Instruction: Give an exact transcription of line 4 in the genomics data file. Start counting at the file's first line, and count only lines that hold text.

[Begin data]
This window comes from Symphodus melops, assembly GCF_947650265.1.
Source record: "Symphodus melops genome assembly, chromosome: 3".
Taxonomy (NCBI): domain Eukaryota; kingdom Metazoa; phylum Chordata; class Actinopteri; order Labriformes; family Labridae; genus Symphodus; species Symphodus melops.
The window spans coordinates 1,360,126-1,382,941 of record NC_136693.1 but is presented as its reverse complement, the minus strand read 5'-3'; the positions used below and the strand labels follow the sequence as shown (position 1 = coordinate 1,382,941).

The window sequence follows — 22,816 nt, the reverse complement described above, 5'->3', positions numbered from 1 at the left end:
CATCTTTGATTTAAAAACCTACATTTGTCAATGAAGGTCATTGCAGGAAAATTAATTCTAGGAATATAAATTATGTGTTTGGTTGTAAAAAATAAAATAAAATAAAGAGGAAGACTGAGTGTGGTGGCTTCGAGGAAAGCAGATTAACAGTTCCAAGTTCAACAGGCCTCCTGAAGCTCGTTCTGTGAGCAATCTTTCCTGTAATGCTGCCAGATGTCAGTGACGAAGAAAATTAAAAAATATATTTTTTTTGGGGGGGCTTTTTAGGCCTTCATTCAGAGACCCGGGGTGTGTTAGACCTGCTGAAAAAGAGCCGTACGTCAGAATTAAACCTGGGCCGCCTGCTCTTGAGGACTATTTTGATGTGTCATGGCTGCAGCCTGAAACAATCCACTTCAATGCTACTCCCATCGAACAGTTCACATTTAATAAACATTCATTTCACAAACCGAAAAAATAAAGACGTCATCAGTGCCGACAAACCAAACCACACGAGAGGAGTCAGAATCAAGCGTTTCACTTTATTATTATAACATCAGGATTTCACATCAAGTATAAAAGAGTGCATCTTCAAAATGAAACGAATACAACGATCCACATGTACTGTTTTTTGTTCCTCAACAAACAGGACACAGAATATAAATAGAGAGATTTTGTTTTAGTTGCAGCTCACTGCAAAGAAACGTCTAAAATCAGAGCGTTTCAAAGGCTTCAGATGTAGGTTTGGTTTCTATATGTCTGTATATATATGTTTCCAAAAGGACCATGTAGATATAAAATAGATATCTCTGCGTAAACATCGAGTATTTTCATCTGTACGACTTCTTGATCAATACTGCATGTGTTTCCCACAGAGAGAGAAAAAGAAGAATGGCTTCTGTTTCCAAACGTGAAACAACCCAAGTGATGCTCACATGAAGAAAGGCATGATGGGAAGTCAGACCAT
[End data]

The window spans coordinates 1,360,126-1,382,941 of record NC_136693.1 but is presented as its reverse complement, the minus strand read 5'-3'; the positions used below and the strand labels follow the sequence as shown (position 1 = coordinate 1,382,941).